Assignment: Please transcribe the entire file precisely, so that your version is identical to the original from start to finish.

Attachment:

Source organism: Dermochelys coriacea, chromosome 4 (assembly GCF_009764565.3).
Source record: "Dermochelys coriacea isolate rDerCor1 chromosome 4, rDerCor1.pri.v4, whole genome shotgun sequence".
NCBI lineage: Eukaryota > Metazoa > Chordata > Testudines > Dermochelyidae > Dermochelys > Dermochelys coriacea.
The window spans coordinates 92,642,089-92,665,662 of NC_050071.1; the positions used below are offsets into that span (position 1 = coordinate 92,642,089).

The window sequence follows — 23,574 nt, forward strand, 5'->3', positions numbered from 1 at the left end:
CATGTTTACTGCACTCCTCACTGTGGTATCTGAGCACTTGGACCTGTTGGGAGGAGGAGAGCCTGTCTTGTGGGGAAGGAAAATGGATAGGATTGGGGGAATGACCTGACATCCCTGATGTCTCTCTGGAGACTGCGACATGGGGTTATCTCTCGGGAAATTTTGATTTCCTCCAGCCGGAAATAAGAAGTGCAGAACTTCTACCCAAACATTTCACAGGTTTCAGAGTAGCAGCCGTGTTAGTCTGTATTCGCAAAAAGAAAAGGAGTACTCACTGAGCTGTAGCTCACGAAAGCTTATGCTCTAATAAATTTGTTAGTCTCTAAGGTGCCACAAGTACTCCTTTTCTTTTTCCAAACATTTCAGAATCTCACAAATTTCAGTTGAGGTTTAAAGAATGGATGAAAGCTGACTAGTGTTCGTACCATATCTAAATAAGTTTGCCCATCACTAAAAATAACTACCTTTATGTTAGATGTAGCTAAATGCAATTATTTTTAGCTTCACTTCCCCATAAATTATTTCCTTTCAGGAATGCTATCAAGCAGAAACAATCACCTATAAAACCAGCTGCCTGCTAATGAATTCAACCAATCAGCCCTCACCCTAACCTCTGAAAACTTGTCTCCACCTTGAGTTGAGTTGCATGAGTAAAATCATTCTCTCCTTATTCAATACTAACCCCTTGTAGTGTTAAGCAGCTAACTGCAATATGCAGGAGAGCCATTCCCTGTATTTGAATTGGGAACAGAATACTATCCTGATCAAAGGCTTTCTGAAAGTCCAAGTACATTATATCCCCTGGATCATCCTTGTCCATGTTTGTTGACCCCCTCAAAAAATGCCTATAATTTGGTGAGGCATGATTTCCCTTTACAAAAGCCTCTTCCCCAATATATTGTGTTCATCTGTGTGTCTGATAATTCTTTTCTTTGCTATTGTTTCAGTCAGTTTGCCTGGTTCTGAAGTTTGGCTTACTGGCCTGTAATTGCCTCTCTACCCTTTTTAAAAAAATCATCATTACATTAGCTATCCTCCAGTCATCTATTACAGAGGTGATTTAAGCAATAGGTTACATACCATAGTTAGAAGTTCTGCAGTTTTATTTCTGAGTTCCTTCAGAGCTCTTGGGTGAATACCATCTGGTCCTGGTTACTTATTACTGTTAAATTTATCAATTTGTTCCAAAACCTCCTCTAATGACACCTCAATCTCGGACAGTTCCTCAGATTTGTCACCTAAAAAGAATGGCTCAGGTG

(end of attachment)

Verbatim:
Source organism: Dermochelys coriacea, chromosome 4 (assembly GCF_009764565.3).
Source record: "Dermochelys coriacea isolate rDerCor1 chromosome 4, rDerCor1.pri.v4, whole genome shotgun sequence".
NCBI lineage: Eukaryota > Metazoa > Chordata > Testudines > Dermochelyidae > Dermochelys > Dermochelys coriacea.
The window spans coordinates 92,642,089-92,665,662 of NC_050071.1; the positions used below are offsets into that span (position 1 = coordinate 92,642,089).

The window sequence follows — 23,574 nt, forward strand, 5'->3', positions numbered from 1 at the left end:
CATGTTTACTGCACTCCTCACTGTGGTATCTGAGCACTTGGACCTGTTGGGAGGAGGAGAGCCTGTCTTGTGGGGAAGGAAAATGGATAGGATTGGGGGAATGACCTGACATCCCTGATGTCTCTCTGGAGACTGCGACATGGGGTTATCTCTCGGGAAATTTTGATTTCCTCCAGCCGGAAATAAGAAGTGCAGAACTTCTACCCAAACATTTCACAGGTTTCAGAGTAGCAGCCGTGTTAGTCTGTATTCGCAAAAAGAAAAGGAGTACTCACTGAGCTGTAGCTCACGAAAGCTTATGCTCTAATAAATTTGTTAGTCTCTAAGGTGCCACAAGTACTCCTTTTCTTTTTCCAAACATTTCAGAATCTCACAAATTTCAGTTGAGGTTTAAAGAATGGATGAAAGCTGACTAGTGTTCGTACCATATCTAAATAAGTTTGCCCATCACTAAAAATAACTACCTTTATGTTAGATGTAGCTAAATGCAATTATTTTTAGCTTCACTTCCCCATAAATTATTTCCTTTCAGGAATGCTATCAAGCAGAAACAATCACCTATAAAACCAGCTGCCTGCTAATGAATTCAACCAATCAGCCCTCACCCTAACCTCTGAAAACTTGTCTCCACCTTGAGTTGAGTTGCATGAGTAAAATCATTCTCTCCTTATTCAATACTAACCCCTTGTAGTGTTAAGCAGCTAACTGCAATATGCAGGAGAGCCATTCCCTGTATTTGAATTGGGAACAGAATACTATCCTGATCAAAGGCTTTCTGAAAGTCCAAGTACATTATATCCCCTGGATCATCCTTGTCCATGTTTGTTGACCCCCTCAAAAAATGCCTATAATTTGGTGAGGCATGATTTCCCTTTACAAAAGCCTCTTCCCCAATATATTGTGTTCATCTGTGTGTCTGATAATTCTTTTCTTTGCTATTGTTTCAGTCAGTTTGCCTGGTTCTGAAGTTTGGCTTACTGGCCTGTAATTGCCTCTCTACCCTTTTTAAAAAAATCATCATTACATTAGCTATCCTCCAGTCATCTATTACAGAGGTGATTTAAGCAATAGGTTACATACCATAGTTAGAAGTTCTGCAGTTTTATTTCTGAGTTCCTTCAGAGCTCTTGGGTGAATACCATCTGGTCCTGGTTACTTATTACTGTTAAATTTATCAATTTGTTCCAAAACCTCCTCTAATGACACCTCAATCTCGGACAGTTCCTCAGATTTGTCACCTAAAAAGAATGGCTCAGGTG